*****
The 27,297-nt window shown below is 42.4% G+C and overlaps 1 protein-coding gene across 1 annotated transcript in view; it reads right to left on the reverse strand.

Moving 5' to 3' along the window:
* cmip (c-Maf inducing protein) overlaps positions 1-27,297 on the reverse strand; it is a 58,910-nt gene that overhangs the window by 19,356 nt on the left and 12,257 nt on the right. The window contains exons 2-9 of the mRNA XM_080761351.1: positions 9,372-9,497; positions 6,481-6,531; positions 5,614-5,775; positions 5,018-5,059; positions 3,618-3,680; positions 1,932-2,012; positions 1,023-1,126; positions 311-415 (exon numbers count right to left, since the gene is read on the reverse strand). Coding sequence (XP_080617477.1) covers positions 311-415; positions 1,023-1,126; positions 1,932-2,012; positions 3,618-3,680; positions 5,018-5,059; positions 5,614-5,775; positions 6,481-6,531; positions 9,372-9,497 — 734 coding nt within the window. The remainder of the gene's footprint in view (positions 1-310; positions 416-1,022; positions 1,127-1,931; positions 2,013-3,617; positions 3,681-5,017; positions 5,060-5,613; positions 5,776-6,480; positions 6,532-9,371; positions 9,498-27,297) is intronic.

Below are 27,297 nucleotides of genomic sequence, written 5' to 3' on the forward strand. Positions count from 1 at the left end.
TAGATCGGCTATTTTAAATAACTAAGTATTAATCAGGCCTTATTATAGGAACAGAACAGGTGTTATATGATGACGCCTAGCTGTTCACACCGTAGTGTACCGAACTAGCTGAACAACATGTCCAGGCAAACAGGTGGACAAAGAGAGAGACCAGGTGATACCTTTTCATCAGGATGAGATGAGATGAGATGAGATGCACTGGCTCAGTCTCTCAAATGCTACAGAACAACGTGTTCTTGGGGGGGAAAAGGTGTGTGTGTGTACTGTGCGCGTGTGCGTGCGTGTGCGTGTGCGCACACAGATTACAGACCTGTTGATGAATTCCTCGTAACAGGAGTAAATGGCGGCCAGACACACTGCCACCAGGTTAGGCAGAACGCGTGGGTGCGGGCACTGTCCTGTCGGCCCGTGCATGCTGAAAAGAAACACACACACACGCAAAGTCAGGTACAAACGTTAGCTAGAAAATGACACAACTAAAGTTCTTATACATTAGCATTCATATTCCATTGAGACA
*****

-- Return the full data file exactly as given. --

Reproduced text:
The 27,297-nt window shown below is 42.4% G+C and overlaps 1 protein-coding gene across 1 annotated transcript in view; it reads right to left on the reverse strand.

Moving 5' to 3' along the window:
* cmip (c-Maf inducing protein) overlaps positions 1-27,297 on the reverse strand; it is a 58,910-nt gene that overhangs the window by 19,356 nt on the left and 12,257 nt on the right. The window contains exons 2-9 of the mRNA XM_080761351.1: positions 9,372-9,497; positions 6,481-6,531; positions 5,614-5,775; positions 5,018-5,059; positions 3,618-3,680; positions 1,932-2,012; positions 1,023-1,126; positions 311-415 (exon numbers count right to left, since the gene is read on the reverse strand). Coding sequence (XP_080617477.1) covers positions 311-415; positions 1,023-1,126; positions 1,932-2,012; positions 3,618-3,680; positions 5,018-5,059; positions 5,614-5,775; positions 6,481-6,531; positions 9,372-9,497 — 734 coding nt within the window. The remainder of the gene's footprint in view (positions 1-310; positions 416-1,022; positions 1,127-1,931; positions 2,013-3,617; positions 3,681-5,017; positions 5,060-5,613; positions 5,776-6,480; positions 6,532-9,371; positions 9,498-27,297) is intronic.

Below are 27,297 nucleotides of genomic sequence, written 5' to 3' on the forward strand. Positions count from 1 at the left end.
TAGATCGGCTATTTTAAATAACTAAGTATTAATCAGGCCTTATTATAGGAACAGAACAGGTGTTATATGATGACGCCTAGCTGTTCACACCGTAGTGTACCGAACTAGCTGAACAACATGTCCAGGCAAACAGGTGGACAAAGAGAGAGACCAGGTGATACCTTTTCATCAGGATGAGATGAGATGAGATGAGATGCACTGGCTCAGTCTCTCAAATGCTACAGAACAACGTGTTCTTGGGGGGGAAAAGGTGTGTGTGTGTACTGTGCGCGTGTGCGTGCGTGTGCGTGTGCGCACACAGATTACAGACCTGTTGATGAATTCCTCGTAACAGGAGTAAATGGCGGCCAGACACACTGCCACCAGGTTAGGCAGAACGCGTGGGTGCGGGCACTGTCCTGTCGGCCCGTGCATGCTGAAAAGAAACACACACACACGCAAAGTCAGGTACAAACGTTAGCTAGAAAATGACACAACTAAAGTTCTTATACATTAGCATTCATATTCCATTGAGACA